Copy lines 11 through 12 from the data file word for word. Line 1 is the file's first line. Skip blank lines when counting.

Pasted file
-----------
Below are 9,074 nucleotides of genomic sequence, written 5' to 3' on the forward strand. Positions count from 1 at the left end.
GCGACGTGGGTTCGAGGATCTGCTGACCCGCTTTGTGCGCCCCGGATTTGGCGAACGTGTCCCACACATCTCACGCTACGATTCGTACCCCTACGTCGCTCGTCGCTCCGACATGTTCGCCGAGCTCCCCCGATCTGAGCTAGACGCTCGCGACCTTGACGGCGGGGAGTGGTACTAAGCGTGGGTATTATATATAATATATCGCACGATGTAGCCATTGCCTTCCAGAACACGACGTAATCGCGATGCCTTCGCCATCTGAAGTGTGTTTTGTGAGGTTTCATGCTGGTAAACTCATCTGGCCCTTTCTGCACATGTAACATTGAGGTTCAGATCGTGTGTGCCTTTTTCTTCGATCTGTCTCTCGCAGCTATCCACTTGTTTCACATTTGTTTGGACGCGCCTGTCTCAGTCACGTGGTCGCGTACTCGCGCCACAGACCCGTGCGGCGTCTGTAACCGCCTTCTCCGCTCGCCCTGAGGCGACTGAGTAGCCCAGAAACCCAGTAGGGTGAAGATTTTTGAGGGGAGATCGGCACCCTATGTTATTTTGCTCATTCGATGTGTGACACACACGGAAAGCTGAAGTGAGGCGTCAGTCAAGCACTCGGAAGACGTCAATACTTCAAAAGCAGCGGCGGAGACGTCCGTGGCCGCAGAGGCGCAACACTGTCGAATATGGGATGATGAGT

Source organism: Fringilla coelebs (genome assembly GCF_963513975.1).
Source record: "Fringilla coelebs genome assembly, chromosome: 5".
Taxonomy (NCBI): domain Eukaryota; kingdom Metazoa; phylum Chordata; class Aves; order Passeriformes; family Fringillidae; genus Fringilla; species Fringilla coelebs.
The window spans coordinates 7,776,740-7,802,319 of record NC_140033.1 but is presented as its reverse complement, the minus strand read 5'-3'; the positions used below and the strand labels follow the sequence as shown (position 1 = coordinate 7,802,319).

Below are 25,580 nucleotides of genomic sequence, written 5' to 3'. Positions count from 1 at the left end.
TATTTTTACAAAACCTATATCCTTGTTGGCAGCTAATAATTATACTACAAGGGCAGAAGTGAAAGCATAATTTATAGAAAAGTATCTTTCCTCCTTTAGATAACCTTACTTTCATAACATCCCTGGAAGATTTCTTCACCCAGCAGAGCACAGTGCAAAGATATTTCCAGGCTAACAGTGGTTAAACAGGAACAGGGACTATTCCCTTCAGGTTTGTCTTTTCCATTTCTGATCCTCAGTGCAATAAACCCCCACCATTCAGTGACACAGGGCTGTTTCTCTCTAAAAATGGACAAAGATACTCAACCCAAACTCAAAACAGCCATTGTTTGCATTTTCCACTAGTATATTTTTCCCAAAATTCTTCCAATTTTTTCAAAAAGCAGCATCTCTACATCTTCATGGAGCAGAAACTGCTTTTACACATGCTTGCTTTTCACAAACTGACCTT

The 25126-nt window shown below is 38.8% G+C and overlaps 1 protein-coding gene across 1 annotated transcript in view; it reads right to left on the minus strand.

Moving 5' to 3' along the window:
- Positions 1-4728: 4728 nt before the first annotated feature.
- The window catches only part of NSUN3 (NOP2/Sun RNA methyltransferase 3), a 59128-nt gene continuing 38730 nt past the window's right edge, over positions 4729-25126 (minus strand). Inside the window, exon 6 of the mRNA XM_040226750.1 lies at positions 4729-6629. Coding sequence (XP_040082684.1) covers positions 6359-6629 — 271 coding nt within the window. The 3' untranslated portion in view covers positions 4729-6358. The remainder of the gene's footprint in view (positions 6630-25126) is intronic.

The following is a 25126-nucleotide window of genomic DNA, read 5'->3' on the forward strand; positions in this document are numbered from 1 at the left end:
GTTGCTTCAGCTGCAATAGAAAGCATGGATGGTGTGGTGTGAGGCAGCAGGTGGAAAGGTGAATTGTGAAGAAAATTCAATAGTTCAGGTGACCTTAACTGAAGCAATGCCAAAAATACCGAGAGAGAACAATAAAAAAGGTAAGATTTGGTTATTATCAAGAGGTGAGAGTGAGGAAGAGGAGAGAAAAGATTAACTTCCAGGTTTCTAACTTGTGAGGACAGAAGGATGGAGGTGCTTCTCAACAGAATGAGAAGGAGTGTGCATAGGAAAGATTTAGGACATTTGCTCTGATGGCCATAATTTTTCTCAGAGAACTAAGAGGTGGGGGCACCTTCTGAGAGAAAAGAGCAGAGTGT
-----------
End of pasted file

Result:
- Positions 1-4728: 4728 nt before the first annotated feature.
- The window catches only part of NSUN3 (NOP2/Sun RNA methyltransferase 3), a 59128-nt gene continuing 38730 nt past the window's right edge, over positions 4729-25126 (minus strand). Inside the window, exon 6 of the mRNA XM_040226750.1 lies at positions 4729-6629. Coding sequence (XP_040082684.1) covers positions 6359-6629 — 271 coding nt within the window. The 3' untranslated portion in view covers positions 4729-6358. The remainder of the gene's footprint in view (positions 6630-25126) is intronic.